Protocol to reduce greenhouse gas emissions in crudely
nationalistic terms. ''(W)e will not do anything that harms
our economy, because first things first are the people who
live in America; that's my priority.''
Bush's subsequent withdrawal from the Kyoto negotiations was
simply the first among a whole series of moves that
demonstrated his administration's contempt for multilateral
forums, particularly in the arms-control area.
It subsequently disavowed both the global ban on land mines
and the Comprehensive (Nuclear) Test Ban Treaty (CTBT);
sabotaged UN negotiations on limiting international commerce
in small arms; and walked out of another conference on
strengthening the 1972 Biological Weapons Convention and
later announced that the treaty was ''dead'' so far as
Washington was concerned.
Taking advantage of popular fears created by the Sep 11
attacks and ignoring recent intelligence estimates that
found that ballistic missiles were the least likely delivery
vehicle to be used by terrorists or ''rogue states'' to
attack the US with weapons of mass destruction, Bush
capped the year in December by officially withdrawing from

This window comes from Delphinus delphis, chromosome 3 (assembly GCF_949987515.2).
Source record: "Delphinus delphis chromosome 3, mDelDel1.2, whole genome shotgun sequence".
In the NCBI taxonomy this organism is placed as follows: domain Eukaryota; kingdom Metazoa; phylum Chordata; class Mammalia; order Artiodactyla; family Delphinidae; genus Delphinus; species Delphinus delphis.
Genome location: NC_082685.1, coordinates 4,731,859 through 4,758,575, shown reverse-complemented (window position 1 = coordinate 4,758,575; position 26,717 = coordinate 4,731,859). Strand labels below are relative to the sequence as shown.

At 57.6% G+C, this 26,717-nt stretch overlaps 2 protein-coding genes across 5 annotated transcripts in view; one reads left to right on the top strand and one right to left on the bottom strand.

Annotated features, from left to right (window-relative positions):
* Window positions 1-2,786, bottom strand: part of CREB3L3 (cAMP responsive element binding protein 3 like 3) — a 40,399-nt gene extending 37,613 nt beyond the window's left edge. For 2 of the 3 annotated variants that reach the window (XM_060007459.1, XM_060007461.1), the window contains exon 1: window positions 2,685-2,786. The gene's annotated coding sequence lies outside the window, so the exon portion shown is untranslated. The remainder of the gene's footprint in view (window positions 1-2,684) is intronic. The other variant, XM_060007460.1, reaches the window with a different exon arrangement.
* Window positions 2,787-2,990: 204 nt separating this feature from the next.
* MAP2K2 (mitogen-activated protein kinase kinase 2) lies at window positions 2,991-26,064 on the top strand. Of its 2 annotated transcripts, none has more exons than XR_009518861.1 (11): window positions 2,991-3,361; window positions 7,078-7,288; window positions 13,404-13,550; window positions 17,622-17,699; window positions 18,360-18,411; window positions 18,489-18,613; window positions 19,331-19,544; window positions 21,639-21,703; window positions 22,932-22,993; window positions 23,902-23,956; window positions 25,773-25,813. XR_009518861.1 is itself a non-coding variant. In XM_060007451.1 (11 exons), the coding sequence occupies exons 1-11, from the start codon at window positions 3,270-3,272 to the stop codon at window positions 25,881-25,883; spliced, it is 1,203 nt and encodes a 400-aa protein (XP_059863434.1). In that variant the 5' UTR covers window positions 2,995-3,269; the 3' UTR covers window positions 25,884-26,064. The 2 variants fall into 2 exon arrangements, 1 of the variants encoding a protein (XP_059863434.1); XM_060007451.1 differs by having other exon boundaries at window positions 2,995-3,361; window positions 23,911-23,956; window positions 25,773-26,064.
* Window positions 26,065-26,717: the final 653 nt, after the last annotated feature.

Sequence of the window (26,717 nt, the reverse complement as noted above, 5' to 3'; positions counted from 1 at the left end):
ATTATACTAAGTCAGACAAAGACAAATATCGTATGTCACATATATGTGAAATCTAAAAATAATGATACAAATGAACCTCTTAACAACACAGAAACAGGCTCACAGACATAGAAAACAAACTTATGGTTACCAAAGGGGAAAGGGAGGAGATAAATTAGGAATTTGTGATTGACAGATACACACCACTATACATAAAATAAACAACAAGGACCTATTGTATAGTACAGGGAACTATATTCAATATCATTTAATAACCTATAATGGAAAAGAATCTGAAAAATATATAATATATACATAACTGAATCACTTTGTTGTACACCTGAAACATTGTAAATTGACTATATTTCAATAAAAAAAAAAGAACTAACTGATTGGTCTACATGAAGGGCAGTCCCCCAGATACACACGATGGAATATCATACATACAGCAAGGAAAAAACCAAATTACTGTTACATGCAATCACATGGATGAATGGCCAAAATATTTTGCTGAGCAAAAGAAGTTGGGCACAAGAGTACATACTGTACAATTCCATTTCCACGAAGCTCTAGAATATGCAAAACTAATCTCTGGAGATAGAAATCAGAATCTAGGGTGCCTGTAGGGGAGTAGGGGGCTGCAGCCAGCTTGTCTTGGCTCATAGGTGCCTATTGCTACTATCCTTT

the ABM Treaty, viewed by Russia and most nuclear analysts
as ''the cornerstone'' of international arms control, to
accelerate development of NMD.
The unilateralist and surly attitudes behind these decisions
should not have been surprising, given the administration's
At the Pentagon, in Vice President Dick Cheney's office, and
on the National Security Council staff, the hawks and
unilateralists - usually in combination - clearly dominate
the administration. Virtually of them are men, and they have
strong likes and dislikes. They see Israel as a strategic
ally and are especially fond of right-wing Likud governments
there. They consider China, Iraq and Iran to be especially
dangerous to US interests in parts of the world where they
believe Washington's hegemony should be unchallenged.
In the aftermath of Sep 11, many of the same analysts who
earlier were hopeful that Bush would moderate his campaign
positions, argued that his '' war against terrorism'' would
force him to recognize the virtues of multilateralism, if,
for no other reason than Washington required the
co-operation of many foreign nations to close down
Wrong again. As coined by one senior State Department
official, the administration has opted for ''multilateralism
a la carte,'' meaning that it will co-operate with other
countries only to the extent that it serves the US
interest and does not compromise Washington's own freedom of
That point has been made crystal clear by the conduct of the